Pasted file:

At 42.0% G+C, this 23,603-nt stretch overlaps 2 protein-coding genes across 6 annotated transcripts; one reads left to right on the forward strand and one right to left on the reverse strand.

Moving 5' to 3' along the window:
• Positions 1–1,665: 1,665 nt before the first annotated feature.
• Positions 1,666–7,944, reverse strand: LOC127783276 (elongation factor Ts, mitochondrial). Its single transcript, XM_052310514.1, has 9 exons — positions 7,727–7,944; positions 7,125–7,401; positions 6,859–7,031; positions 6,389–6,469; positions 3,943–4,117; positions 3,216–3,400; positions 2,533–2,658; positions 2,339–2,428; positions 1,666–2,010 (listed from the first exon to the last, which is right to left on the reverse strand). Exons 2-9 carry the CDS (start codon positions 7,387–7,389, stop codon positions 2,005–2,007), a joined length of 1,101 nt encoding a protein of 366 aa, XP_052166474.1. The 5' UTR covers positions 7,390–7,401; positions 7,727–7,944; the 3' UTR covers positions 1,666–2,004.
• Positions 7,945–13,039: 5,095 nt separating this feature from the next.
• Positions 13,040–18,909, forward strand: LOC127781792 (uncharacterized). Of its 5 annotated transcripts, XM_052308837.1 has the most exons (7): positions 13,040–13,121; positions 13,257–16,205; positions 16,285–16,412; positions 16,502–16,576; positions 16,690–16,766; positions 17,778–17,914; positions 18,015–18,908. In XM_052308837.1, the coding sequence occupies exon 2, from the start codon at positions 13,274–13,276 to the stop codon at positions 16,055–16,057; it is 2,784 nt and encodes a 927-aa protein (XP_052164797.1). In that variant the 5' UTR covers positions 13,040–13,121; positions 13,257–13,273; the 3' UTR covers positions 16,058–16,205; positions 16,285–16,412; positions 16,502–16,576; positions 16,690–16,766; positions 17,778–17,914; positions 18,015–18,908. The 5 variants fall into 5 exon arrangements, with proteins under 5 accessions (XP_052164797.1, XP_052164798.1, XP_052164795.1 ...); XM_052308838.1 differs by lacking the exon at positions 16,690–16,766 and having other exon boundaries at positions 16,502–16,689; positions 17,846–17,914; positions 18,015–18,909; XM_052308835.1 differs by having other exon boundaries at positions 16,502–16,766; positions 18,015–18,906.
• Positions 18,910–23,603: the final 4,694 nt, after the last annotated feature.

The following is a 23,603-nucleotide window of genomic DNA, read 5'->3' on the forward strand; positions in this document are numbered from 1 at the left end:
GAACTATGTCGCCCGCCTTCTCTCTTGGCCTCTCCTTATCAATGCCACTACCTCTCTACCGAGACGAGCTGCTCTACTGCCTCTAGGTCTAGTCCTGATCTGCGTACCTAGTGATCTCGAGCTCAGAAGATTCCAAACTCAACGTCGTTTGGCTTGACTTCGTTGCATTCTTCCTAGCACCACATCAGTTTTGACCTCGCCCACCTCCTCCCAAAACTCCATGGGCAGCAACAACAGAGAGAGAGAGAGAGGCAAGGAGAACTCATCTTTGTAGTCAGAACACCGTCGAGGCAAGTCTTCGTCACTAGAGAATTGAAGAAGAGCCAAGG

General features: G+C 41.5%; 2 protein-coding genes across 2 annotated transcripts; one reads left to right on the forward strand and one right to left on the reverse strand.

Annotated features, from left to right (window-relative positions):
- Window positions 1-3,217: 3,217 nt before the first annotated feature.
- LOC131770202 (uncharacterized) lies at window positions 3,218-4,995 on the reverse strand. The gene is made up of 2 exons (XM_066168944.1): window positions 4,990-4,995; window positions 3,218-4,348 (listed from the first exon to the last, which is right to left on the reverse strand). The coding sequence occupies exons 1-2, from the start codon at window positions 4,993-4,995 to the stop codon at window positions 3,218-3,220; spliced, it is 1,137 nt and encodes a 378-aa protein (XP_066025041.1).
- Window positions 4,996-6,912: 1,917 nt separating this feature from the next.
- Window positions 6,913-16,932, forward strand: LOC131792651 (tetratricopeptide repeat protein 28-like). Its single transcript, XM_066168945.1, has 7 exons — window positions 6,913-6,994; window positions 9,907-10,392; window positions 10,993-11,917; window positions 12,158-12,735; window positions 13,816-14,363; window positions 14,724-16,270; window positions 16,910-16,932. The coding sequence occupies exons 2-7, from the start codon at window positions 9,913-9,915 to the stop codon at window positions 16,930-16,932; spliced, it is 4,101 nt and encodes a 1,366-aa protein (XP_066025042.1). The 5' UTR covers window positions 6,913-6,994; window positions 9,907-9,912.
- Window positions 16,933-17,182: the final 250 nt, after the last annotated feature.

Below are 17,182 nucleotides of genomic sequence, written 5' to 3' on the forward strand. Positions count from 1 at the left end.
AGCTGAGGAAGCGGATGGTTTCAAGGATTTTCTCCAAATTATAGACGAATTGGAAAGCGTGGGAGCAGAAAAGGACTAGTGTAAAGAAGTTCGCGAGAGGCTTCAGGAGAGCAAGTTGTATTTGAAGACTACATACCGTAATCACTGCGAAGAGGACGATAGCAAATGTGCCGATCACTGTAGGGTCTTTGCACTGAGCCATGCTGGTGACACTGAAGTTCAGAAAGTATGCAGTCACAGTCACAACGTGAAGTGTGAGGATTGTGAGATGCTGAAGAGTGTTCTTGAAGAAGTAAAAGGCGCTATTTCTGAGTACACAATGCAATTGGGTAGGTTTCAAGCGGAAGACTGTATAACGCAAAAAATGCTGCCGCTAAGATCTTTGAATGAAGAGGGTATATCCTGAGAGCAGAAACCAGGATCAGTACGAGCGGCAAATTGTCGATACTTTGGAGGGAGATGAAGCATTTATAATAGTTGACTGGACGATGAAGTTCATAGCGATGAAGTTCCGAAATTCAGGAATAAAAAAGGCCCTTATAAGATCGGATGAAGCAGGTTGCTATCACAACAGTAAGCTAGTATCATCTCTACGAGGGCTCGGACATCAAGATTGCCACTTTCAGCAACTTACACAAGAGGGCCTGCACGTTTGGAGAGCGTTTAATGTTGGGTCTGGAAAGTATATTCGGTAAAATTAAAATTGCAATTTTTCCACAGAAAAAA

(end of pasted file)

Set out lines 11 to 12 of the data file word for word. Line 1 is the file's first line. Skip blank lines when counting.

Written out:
Annotated features, from left to right (window-relative positions):
- Window positions 1-3,217: 3,217 nt before the first annotated feature.